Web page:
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Nicole Schnell  Identity Verified
United States
Local time: 21:21
English to German
+ ...
With Luisa and Sara Oct 30, 2009

Luisa Ramos, CT wrote:

I was totally bewildered by the "boys and girlz" [sic] title of this post and the "peeps" that followed. Sara is a young person and a not so old member of Proz but her advice is worthy of a seasoned professional. Be sure to pay heed to it.


Indeed. Maybe I am getting old but Proz.com should not be mixed up with myspace.


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Lena Kislitsa
United Kingdom
Local time: 05:21
Russian to English
+ ...
TOPIC STARTER
Just a slang Oct 30, 2009

Luisa Ramos, CT wrote:

I was totally bewildered by the "boys and girlz" [sic] title of this post and the "peeps" that followed. Sara is a young person and a not so old member of Proz but her advice is worthy of a seasoned professional. Be sure to pay heed to it.




I am extremely sorry for offending your feelings with the slang that one used. One of the main reasons why one used such slang is because one lives in Scotland, Glasgow to be precise, and here such slang is not offensive. Here we use words such as - Doll, and Pal, so on, and so forth, and no one finds it offensive, quite the opposite.

So I sincerely apologies once again if I offended you with such language. I shall look in to taking on some elocution lessons in the main time.

Yours Sincerely


[Edited at 2009-10-30 13:19 GMT]


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perry  Identity Verified
Brazil
Local time: 02:21
Member (2007)
English to Portuguese
+ ...
Agree with Neil Cross Oct 30, 2009

Personally, I don't think that being informal with peers is unprofessional. Although this is a public forum, it is intended to be a place where colleagues share experiences. I believe we cannot be rude or offensive to each other, but is that true that we need to be formal to be serious or reliable?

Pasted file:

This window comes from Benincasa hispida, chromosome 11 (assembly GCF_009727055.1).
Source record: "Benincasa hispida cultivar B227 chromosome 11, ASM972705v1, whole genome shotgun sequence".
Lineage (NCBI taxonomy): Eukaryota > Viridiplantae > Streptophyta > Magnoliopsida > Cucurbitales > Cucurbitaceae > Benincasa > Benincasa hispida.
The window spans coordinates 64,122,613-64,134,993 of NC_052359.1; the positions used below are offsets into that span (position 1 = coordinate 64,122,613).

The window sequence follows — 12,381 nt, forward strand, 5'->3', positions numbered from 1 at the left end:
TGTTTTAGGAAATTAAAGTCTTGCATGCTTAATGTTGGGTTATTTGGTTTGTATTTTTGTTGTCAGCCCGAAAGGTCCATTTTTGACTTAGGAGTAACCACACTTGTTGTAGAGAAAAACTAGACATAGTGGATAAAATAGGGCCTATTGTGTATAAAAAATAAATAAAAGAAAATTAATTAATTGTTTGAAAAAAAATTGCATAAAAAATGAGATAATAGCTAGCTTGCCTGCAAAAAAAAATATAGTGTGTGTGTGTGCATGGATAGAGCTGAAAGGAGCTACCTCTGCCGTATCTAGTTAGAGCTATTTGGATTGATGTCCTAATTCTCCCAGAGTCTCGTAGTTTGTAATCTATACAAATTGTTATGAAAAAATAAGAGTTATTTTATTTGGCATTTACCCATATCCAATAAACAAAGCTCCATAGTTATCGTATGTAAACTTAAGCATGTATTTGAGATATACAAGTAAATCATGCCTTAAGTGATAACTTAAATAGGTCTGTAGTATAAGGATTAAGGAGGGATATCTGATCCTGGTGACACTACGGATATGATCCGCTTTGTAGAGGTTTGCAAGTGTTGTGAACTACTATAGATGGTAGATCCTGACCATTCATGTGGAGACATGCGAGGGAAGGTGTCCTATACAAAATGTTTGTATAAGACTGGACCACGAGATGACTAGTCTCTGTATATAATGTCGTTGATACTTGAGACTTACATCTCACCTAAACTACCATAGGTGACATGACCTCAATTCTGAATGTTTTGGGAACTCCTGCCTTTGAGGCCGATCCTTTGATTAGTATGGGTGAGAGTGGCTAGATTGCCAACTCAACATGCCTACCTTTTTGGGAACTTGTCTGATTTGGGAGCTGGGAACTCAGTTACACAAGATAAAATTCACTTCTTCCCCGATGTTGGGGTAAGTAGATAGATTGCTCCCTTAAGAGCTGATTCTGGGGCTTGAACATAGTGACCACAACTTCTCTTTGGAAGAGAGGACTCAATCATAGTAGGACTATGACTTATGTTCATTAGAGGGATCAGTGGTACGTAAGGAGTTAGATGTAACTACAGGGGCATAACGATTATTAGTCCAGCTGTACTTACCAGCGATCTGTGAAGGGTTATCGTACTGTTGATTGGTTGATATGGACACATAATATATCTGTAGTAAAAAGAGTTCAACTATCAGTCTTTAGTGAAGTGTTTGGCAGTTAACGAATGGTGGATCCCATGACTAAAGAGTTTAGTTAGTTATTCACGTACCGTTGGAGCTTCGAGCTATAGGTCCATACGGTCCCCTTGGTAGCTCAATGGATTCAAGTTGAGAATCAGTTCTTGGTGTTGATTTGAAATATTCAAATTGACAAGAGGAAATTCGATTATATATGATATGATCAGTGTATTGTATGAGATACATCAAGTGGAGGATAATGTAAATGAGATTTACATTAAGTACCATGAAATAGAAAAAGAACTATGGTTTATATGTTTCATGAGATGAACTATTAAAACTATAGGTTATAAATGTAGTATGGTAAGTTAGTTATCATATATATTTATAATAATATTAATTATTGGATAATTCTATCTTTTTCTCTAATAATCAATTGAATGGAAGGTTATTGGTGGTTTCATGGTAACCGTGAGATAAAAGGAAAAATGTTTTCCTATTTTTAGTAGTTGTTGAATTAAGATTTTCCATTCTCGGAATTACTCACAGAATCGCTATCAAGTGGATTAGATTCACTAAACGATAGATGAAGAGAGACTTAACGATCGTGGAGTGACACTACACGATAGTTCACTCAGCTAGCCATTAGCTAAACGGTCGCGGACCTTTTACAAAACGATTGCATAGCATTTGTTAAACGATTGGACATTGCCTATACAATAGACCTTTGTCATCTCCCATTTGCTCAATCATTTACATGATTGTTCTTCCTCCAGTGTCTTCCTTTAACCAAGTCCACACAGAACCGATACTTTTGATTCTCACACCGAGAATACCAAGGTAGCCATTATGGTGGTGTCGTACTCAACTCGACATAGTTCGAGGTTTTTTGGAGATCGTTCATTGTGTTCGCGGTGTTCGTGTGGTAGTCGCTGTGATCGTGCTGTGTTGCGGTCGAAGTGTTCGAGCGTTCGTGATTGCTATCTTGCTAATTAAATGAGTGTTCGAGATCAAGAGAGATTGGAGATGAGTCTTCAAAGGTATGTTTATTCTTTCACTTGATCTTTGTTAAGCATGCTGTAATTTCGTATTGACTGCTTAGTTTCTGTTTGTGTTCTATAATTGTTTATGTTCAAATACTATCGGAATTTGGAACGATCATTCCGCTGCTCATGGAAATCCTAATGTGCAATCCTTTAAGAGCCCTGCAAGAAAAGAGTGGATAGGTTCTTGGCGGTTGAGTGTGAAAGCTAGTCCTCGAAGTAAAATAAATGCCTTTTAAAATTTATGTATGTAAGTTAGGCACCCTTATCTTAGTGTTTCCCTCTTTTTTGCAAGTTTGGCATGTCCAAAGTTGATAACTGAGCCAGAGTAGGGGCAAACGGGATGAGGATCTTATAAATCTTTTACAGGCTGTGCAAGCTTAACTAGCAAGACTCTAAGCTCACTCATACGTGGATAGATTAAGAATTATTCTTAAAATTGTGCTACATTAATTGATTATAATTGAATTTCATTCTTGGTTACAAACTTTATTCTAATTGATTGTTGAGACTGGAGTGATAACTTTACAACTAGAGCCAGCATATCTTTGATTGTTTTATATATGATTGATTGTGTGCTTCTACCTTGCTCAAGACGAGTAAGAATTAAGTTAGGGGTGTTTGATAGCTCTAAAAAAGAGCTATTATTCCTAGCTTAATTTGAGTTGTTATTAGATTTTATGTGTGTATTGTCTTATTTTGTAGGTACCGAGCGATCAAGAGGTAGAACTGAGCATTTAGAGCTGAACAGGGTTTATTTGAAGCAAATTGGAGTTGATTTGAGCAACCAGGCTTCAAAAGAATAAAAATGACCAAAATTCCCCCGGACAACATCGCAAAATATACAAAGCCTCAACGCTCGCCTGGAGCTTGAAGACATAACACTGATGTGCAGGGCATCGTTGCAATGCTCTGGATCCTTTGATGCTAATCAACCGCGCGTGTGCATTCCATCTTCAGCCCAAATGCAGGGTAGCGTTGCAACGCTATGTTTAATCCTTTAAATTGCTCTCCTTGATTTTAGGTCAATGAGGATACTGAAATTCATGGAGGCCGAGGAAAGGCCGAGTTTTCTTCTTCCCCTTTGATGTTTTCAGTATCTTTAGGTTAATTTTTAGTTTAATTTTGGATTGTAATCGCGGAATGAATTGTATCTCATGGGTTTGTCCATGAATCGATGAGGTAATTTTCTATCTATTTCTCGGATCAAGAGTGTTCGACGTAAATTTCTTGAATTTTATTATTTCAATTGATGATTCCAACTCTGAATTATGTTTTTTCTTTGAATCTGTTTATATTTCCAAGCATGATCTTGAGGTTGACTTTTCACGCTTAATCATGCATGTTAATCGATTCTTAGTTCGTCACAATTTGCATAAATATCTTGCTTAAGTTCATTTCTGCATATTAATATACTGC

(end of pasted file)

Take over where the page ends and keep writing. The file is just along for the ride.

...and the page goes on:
It's just my five cents...
Regards,
Katia

[Edited at 2009-10-30 13:11 GMT]


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Lena Kislitsa
United Kingdom
Local time: 05:21
Russian to English
+ ...
TOPIC STARTER
Once again........ Oct 30, 2009

perry wrote:

Personally, I don't think that being informal with peers is unprofessional. Although this is a public forum, it is intended to be a place where colleagues share experiences. I believe we cannot be rude or offensive to each other, but is that true that we need to be formal to be serious or reliable?
It's just my five cents...
Regards,
Katia

[Edited at 2009-10-30 13:11 GMT]


Rude - is something I am not, I can assure you. I have been taught manners.

I will be more informal from now on. Thank you all advise taken on board.

Many Thanks

Dr Lena Kislitsa-Bryce


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Luisa Ramos, CT  Identity Verified
United States
Local time: 00:21
Member (2004)
English to Spanish
Different folks, different strokes Oct 30, 2009

Of course, everyone is entitled to his or her opinion. Mine is that such informality may be appropriate in places such as an office, where everyone knows every one and they all gather around the water bottle to share gossips and comment about last night's latest scandal surrounding Dave Letterman, but not for a public forum of professionals, especially being new and posting for the first time. Then again, just as Nicole said, it may be that I am getting old.

[Edited at 2009-10-30 15:41 GMT]


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Lena Kislitsa
United Kingdom
Local time: 05:21
Russian to English
+ ...
TOPIC STARTER
. Oct 30, 2009

Luisa Ramos, CT wrote:

Of course, everyone is entitled to his or her opinion. Mine is that such informality may be appropriate in places such as an office, where everyone knows every one and they all gather around the water bottle to share gossips and comment about last night's latest scandal surrounding Dave Letterman, but not for a public forum of professionals, especially being new and posting for the first time. Then again, just as Nicole said, it may be that I am getting old.

[Edited at 2009-10-30 15:41 GMT]



If you think that the age has got anything to do with anything then that is up to yourself.
As I said before I have taken everything on board, and noted all your comments, so thank you very much for the replies to the actual question that I asked...
I shall proceed and refer to people that I have never met before on line as Dear Colleagues from now on, I can assure you. Thank you.


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Alexandra Goldburt
Local time: 21:21
English to Russian
+ ...
Me four! Oct 30, 2009

Nicole Schnell wrote:

Luisa Ramos, CT wrote:

I was totally bewildered by the "boys and girlz" [sic] title of this post and the "peeps" that followed. Sara is a young person and a not so old member of Proz but her advice is worthy of a seasoned professional. Be sure to pay heed to it.


Indeed. Maybe I am getting old but Proz.com should not be mixed up with myspace.


I don't have the stomach for "net-speak". The word "peeps", in particular, gives me creeps. We are language professional - let's treat language with some respect.